No need to edit my comments mod - the title once again is Wookiee the chew [wookieethechew.com] not Wookie the chew. You must spell Wookiee correctly I have no idea why you keep misposting htis article but don't blame me then mark me redundant and edit my post.
  • The book should be called "Chew the Wookie". Giving up the poetic link to Milne's book not only makes the title syntactically correct, but the double entendre would probably increase books sales dramatically.
  • Hance bases his right to parody Winnie-the-Pooh on Fair Use as parody under which certain uses of copyrighted works, which would otherwise be considered infringing, are permissible.

    Does anybody really think that will hold up? I'm pretty sure the courts will see this as a blatant attempt to profit from the works of others.

    • Re: (Score:3, Insightful)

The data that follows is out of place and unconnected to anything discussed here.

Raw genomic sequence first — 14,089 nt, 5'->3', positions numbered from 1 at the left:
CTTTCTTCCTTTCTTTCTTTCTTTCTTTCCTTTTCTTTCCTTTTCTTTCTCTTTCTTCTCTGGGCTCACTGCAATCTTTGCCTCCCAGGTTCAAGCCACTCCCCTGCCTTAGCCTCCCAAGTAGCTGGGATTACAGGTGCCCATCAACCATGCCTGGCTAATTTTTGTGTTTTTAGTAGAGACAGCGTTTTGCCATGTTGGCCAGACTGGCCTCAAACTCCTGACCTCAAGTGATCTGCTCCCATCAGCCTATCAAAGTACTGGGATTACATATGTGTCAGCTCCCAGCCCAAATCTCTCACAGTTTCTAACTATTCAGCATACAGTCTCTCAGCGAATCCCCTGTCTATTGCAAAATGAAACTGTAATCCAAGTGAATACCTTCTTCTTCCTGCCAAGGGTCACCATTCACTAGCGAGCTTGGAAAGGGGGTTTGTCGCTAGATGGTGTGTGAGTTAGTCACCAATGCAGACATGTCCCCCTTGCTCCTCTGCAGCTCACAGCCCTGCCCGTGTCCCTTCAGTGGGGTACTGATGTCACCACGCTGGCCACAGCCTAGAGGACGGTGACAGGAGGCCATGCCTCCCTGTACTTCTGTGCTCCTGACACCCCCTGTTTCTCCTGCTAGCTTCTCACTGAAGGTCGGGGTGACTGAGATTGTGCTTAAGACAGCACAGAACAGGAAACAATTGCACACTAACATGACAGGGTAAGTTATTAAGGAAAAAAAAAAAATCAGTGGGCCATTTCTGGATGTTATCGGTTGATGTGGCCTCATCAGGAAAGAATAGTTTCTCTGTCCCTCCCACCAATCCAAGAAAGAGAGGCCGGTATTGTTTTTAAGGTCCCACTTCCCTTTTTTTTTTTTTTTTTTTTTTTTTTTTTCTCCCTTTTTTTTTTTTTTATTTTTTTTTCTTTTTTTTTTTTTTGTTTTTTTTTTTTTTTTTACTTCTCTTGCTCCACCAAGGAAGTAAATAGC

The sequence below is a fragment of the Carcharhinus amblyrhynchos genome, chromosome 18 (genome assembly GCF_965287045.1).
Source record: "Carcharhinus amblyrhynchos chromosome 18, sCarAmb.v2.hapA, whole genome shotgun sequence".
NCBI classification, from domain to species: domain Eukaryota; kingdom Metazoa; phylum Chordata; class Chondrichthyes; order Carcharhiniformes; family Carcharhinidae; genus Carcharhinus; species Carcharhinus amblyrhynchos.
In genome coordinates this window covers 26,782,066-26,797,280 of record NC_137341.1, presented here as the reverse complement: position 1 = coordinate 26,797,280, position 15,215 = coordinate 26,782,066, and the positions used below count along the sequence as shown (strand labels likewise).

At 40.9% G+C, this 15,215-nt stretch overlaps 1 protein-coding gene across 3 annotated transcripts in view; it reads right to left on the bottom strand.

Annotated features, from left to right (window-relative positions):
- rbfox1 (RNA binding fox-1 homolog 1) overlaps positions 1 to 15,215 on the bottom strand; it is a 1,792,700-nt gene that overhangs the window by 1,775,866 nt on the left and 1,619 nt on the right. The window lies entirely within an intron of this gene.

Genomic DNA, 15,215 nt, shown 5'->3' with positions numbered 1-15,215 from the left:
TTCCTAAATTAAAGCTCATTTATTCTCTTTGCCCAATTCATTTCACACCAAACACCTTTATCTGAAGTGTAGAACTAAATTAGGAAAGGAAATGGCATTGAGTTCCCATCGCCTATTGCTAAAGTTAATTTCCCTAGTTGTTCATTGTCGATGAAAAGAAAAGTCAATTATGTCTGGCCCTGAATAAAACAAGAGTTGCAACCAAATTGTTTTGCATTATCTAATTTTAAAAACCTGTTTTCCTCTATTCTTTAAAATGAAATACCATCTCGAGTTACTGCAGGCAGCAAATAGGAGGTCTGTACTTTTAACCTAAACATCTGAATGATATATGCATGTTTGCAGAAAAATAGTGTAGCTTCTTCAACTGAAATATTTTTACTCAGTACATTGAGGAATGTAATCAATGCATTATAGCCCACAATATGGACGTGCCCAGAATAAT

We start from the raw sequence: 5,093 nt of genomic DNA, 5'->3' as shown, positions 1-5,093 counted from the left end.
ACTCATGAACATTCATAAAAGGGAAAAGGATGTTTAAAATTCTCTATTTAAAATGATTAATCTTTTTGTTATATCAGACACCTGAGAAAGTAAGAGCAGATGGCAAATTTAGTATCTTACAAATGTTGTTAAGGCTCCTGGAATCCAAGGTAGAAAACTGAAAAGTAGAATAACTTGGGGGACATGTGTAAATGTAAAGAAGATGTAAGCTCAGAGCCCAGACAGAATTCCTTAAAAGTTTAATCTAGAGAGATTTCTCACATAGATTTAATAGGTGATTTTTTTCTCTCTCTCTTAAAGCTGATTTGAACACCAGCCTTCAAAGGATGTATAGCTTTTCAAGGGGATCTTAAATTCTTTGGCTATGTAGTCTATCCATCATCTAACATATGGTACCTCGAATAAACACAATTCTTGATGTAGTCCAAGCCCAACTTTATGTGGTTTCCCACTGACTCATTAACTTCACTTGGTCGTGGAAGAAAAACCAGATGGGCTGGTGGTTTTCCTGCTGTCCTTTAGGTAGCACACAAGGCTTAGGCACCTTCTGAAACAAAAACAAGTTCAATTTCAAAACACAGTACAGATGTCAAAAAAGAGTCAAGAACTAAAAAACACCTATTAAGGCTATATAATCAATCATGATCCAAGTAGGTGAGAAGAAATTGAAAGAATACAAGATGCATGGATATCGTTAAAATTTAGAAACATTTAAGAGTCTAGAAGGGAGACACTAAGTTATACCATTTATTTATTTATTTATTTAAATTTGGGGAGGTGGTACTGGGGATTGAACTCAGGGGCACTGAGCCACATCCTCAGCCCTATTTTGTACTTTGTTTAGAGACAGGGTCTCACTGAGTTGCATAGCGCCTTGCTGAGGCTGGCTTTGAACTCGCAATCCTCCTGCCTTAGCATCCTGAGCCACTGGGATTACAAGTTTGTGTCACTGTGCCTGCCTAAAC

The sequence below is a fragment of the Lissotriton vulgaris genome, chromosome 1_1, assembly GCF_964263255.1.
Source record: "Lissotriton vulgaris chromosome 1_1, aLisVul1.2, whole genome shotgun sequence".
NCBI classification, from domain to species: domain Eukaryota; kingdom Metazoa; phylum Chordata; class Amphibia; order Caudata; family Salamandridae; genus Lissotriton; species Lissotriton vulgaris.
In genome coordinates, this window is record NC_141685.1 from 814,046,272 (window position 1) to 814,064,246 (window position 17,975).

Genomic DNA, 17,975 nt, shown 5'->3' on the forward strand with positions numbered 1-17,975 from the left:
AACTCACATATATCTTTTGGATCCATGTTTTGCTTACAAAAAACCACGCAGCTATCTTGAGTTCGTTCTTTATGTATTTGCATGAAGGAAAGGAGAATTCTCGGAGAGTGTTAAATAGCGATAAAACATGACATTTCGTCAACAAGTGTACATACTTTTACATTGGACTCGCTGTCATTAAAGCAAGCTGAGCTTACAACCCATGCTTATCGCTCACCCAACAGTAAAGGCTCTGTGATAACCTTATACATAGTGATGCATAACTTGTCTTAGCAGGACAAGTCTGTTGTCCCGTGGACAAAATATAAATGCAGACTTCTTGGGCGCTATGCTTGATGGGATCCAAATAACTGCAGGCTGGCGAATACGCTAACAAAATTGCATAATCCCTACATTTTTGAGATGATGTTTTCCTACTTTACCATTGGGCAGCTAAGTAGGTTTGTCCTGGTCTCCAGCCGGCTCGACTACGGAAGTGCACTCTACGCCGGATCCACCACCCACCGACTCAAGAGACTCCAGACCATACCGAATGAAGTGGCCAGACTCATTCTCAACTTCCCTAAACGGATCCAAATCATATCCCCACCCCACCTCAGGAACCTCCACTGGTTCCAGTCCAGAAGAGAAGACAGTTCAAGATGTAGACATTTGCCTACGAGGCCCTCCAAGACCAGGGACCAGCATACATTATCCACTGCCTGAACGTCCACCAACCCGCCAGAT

by Surt (22457)

      I for one think that yes, the courts would eventually uphold the law and the precedents surrounding the validity of such use. Long after the author was bankrupt and dead of course, but such is the uselessness of our court system.

      • by dangitman (862676)

        I for one think that yes, the courts would eventually uphold the law and the precedents surrounding the validity of such use.

        If this use had any validity. Personally, I'm not seeing the "parody" angle. Exactly what is he trying to parody? Look at the website. These works would more appropriately be called "homage" than parody.

        • by Zerth (26112)

          Odds are he'd survive claiming he was parodying WtP, but George Lucas will sue him into the ground.

          • by omnichad (1198475)